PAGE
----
No effect of insulin pen with memory function on glycemic control in a patient cohort with poorly controlled type 1 diabetes: a randomized open-label study.
ABSTRACT Background: Injection compliance is a major problem in patients with type 1 diabetes. Increased compliance with mealtime insulin injections significantly improves metabolic control. Using an insulin pen with memory function might facilitate corrective dosing to avoid postprandial blood glucose peaks and therefore might improve overall glycemic control. Methods: This randomized, open-label, 24-week multicenter study evaluated if patients with inadequately controlled type 1 diabetes [hemoglobin A1c (HbA1c) ≥ 8%] who were randomized to use the HumaPen® Memoir™, an insulin pen device with memory function, for their mealtime insulin injections achieved superior glycemic control (HbA1c change from baseline) than patients who used the conventional device HumaPen Luxura™. Hemoglobin A1c, hypoglycemia, and pen acceptance were assessed at baseline and after 12 and 24 weeks. Results: Of 263 patients randomized, 257 were eligible for analysis: HumaPen Memoir 129, HumaPen Luxura 128; mean [standard deviation (SD)] baseline HbA1c 9.09% (0.99%); mean (SD) age 39.8 (16.5) years; 87.9% ≥18 years old; and mean (SD) diabetes duration 16.0 (11.2) years. Least square mean (95% confidence interval) changes of HbA1c up to week 24 were not significantly different between the HumaPen Memoir [0.43% (-0.59%,-0.28%)] and the HumaPen Luxura group [0.48% (0.64%, 0.32%); p = .669]. The overall incidence of hypoglycemic episodes did not differ significantly between groups (p = .982). Average satisfaction with insulin delivery was high in both groups. Conclusions: In this patient sample, usage of a memory function pen was not associated with superior glycemic control, suggesting that adherence to mealtime injection schedules was not improved in a relevant manner. The memory function might be helpful for specific patient populations only, e.g., children or forgetful patients.
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ABSTRACT: Adherence to treatment is an important issue in chronic disease management and an indicator of patients' ability to self-manage their condition and treatment. Some drug-dispensing and drug-delivery devices have been designed to support patients' medication-taking behavior by including dose-memory and combined dose-memory and dose-reminder functions, which electronically store, and visually display dose-history information, enabling the patient to review, monitor, and/or be actively reminded about their medication doses.Patient Preference and Adherence 05/2014; 8:775-788. DOI:10.2147/PPA.S61248 · 1.49 Impact Factor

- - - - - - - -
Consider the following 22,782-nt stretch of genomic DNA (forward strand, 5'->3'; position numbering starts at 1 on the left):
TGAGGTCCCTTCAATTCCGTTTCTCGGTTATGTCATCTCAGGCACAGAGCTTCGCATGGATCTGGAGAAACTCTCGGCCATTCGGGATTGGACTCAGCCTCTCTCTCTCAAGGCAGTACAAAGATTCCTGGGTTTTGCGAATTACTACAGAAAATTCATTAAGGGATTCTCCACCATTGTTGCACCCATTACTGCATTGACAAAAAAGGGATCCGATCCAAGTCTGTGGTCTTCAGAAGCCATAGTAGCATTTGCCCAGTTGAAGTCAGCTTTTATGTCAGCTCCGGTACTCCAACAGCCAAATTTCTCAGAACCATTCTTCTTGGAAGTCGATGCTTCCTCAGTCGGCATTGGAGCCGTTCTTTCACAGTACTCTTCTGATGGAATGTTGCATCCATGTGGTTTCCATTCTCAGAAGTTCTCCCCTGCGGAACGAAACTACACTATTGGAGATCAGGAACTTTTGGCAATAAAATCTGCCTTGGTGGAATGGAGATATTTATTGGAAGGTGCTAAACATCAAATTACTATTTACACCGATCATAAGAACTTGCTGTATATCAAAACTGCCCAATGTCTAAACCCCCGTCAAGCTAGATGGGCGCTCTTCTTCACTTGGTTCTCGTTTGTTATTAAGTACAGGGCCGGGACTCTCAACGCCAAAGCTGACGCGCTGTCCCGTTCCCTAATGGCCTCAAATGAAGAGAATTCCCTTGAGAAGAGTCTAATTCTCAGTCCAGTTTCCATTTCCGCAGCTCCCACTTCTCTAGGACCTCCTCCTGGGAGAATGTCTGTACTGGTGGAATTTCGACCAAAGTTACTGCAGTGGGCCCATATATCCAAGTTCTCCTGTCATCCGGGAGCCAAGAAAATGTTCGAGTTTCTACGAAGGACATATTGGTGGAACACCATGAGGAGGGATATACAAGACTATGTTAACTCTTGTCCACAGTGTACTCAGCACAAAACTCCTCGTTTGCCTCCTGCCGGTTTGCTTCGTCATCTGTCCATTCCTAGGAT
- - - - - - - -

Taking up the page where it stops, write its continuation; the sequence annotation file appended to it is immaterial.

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ABSTRACT: Missing meal bolus and nonadherence is an important barrier to achieving glycemic goals in type 1 diabetes (T1DM). In this issue of Journal of Diabetes Science and Technology, Danne and coauthors reported the results of a 24-week randomized-controlled study designed to evaluate if using an insulin pen with memory function, the HumaPen® Memoir™, might improve injection compliance and, therefore, overall glycemic control in T1DM. Patients treated with the pen device with memory function improved, albeit nonsignificantly, their mean HbA1c by 0.43%. Among the reasons to justify why this study was not positive, the most important is the high proportion of adult patients included in the study (87.9%)children and adolescents being under-represented. I am convinced that pen devices with memory function might be helpful for forgetful patients (children, adolescents), as suggested in another recent study.Journal of diabetes science and technology 11/2012; 6(6):1398-400. DOI:10.1177/193229681200600620
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ABSTRACT: During the last several decades, a proliferation of sophisticated technology has taken place to facilitate diabetes self-management and improve health outcomes. Blood glucose monitors, insulin pumps, and continuous glucose monitors have significant data storage capacity, which can be used to summarize diabetes health management and outcomes. In the absence of technology errors or failures, and in the context of the multiple psychosocial factors associated with nonadherence, these data have the potential to elucidate diabetes care because they reflect actual patient behaviors. This review provides a summary of the diabetes adherence literature in the context of current American Diabetes Association Clinical Practice Recommendations with a focus on studies that have used objective methods (ie, data derived from technology) to assess diabetes care provider and patient adherence in the areas of glucose monitoring; insulin administration and antihyperglycemic medications; medical nutrition therapy; and physical activity.Current Diabetes Reports 09/2014; 14(9):521. DOI:10.1007/s11892-014-0521-1 · 3.38 Impact Factor